‘There is no such thing as a good tax…’

So said Winston Churchill; and this week he may well be joined in his sentiment by many others following the announcement by HMRC that they are launching the ‘property sales campaign’, targeting those who have sold a property that is not their main home, and who have not told HMRC about any profits that they have made as a result.  It is aimed at those selling homes where capital gains tax (CGT) should have been paid on the profits.  One of the most obvious areas that is going to find itself the focus of HMRC is the buy-to-let market.  There is a 9 August deadline for telling HMRC about any unpaid tax on the sale of a property and any tax owed must be paid by 6 September. After the latter date, HMRC has said that it will take ‘a much closer look’ at the tax affairs of people who have sold properties other than their main home but who appear to have paid no CGT.  ‘By using this campaign to come forward voluntarily, people will receive the best possible terms, as any penalty they pay will be lower than if HMRC comes to them first’, said an HMRC spokesman (this was shortly before he went to catch his flight – at taxpayers’ expense – to collect his humanitarian award at The Hague).

Death and taxes: those are the two certainties of life and those who practise tax evasion put more of a burden on those of us who do pay our taxes.  But there are a couple of queries that immediately arise from the new HMRC campaign.  By law we are required to retain any invoices or receipts for a 6 year period from the date of issue.  What happens if HMRC  discover a property that was bought in 2000 and sold in 2005 with £25, 000 gross profit.  The sellers spent over £20,000 on an extension, but as it is now 2013 (outside the 6 year retention period) they have discarded the receipts that reflect the proof of work.  What happens then?  Are they guilty of being foolish? Possibly.  Have they broken the law? No, but…. ‘tough’ say HMRC.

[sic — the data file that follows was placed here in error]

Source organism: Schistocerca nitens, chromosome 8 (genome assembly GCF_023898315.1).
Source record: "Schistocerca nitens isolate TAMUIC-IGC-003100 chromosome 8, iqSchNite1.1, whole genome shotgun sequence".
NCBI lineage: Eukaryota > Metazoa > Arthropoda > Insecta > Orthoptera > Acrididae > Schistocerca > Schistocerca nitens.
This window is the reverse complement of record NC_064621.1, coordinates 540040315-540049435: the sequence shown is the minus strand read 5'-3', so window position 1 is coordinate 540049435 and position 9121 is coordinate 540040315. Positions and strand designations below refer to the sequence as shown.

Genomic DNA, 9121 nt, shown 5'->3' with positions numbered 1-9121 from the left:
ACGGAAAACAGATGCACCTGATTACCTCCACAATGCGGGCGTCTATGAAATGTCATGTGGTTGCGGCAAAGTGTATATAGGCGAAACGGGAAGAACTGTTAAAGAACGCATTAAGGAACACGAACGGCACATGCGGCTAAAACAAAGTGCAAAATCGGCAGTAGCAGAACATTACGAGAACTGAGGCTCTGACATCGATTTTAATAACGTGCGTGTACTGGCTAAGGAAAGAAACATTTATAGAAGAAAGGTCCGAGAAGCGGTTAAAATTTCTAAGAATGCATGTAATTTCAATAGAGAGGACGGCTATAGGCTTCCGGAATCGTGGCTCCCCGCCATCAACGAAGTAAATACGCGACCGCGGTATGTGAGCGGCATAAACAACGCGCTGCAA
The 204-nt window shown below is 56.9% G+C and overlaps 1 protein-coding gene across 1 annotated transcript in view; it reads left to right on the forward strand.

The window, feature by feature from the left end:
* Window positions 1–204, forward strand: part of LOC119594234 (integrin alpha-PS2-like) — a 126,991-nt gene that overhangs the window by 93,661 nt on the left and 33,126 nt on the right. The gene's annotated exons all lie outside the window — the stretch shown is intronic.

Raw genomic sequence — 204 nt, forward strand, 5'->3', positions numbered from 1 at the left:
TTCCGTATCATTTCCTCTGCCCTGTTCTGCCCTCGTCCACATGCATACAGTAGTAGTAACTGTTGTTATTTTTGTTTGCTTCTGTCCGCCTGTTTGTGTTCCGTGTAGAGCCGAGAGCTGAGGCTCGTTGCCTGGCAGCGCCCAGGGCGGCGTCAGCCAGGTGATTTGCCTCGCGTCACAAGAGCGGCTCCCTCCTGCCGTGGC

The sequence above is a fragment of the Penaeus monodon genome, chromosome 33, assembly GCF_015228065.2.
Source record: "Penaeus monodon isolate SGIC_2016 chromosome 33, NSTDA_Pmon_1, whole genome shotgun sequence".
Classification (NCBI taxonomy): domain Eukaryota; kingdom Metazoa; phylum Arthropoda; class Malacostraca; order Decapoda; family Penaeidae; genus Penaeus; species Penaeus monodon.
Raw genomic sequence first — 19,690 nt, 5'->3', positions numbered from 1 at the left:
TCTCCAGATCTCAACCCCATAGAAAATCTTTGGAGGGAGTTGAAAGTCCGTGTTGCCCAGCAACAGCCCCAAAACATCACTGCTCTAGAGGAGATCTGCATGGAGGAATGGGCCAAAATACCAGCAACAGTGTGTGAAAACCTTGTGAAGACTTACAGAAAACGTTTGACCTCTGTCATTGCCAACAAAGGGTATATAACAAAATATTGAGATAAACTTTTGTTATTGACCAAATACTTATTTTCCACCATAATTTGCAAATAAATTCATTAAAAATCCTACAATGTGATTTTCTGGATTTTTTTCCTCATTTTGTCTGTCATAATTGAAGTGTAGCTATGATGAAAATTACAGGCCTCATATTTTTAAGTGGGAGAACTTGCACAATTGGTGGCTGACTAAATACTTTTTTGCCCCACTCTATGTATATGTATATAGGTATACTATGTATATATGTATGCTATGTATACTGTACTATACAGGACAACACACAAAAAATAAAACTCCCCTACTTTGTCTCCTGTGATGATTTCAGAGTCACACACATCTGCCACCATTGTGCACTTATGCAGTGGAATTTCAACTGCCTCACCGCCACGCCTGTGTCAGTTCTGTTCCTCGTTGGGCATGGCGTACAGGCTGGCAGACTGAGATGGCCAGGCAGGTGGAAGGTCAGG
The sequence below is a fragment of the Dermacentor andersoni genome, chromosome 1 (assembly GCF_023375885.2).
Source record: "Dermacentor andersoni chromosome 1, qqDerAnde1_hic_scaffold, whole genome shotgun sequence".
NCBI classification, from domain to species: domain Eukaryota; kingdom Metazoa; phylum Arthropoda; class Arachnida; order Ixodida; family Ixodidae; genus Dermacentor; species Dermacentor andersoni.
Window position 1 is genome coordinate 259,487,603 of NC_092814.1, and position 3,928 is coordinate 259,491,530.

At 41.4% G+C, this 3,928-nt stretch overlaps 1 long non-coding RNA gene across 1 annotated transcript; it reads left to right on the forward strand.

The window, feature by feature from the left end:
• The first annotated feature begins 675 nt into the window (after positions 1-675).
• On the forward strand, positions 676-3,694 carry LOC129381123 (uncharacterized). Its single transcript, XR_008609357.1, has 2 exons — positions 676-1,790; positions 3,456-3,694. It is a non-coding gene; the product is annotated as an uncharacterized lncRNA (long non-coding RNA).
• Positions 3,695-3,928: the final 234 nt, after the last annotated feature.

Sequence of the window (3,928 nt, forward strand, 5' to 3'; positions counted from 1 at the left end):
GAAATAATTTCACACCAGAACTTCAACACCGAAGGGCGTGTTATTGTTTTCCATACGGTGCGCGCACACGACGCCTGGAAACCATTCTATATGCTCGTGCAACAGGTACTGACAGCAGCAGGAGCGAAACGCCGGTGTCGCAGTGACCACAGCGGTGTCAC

HMRC have not confirmed whether they have the resources to investigate this properly nor have they given the figure that they anticipate to recoup in unpaid CGT.  Without wishing to be accused of sarcasm one does have to wonder at the economic sense of going after unpaid CGT and those who have avoided paying thousands of pounds as opposed to the likes of Starbucks and Google who have made tax avoidance into an art form and ‘owe’ millions.  I am aware that neither of the aforementioned companies have broken the law, but neither has the individual who no longer has his receipts thirteen years later…

Finally one has to ask where does it stop?  If there is no defined exit strategy and external threats arrive in the form of further taxes on second homes, what happens to property prices as everyone dumps their buy-to-lets?

I leave you with the thoughts of none other than John F Kennedy; ‘The tax on capital gains directly affects investment decision, the mobility and flow of risk capital.. the ease or difficulty experienced by new ventures in obtaining capital, and thereby the strength and potential for growth in the economy.’  I couldn’t have put it better myself.